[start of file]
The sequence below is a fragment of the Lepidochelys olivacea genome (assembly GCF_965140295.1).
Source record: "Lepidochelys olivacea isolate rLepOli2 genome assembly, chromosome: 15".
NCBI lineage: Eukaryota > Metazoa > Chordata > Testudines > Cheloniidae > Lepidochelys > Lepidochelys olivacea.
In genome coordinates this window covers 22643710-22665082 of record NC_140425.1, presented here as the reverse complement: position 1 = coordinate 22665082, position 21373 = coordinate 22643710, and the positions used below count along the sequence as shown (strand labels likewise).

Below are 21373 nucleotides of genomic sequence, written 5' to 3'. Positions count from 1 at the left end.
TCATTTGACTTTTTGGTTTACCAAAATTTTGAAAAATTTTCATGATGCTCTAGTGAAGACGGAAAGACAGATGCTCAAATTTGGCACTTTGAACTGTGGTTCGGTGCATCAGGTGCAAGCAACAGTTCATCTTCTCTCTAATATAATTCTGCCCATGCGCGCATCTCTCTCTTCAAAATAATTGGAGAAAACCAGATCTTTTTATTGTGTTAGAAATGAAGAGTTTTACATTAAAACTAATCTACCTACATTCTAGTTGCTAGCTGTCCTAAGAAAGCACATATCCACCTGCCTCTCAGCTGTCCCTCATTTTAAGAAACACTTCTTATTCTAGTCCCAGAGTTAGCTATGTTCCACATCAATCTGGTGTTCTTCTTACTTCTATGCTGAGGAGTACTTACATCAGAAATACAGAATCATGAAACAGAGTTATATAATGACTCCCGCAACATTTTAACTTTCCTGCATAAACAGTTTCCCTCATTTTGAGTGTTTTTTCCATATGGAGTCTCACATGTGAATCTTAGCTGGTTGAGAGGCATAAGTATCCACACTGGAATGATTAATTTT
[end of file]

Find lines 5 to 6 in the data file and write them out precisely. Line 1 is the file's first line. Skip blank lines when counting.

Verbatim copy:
Below are 21373 nucleotides of genomic sequence, written 5' to 3'. Positions count from 1 at the left end.
TCATTTGACTTTTTGGTTTACCAAAATTTTGAAAAATTTTCATGATGCTCTAGTGAAGACGGAAAGACAGATGCTCAAATTTGGCACTTTGAACTGTGGTTCGGTGCATCAGGTGCAAGCAACAGTTCATCTTCTCTCTAATATAATTCTGCCCATGCGCGCATCTCTCTCTTCAAAATAATTGGAGAAAACCAGATCTTTTTATTGTGTTAGAAATGAAGAGTTTTACATTAAAACTAATCTACCTACATTCTAGTTGCTAGCTGTCCTAAGAAAGCACATATCCACCTGCCTCTCAGCTGTCCCTCATTTTAAGAAACACTTCTTATTCTAGTCCCAGAGTTAGCTATGTTCCACATCAATCTGGTGTTCTTCTTACTTCTATGCTGAGGAGTACTTACATCAGAAATACAGAATCATGAAACAGAGTTATATAATGACTCCCGCAACATTTTAACTTTCCTGCATAAACAGTTTCCCTCATTTTGAGTGTTTTTTCCATATGGAGTCTCACATGTGAATCTTAGCTGGTTGAGAGGCATAAGTATCCACACTGGAATGATTAATTTT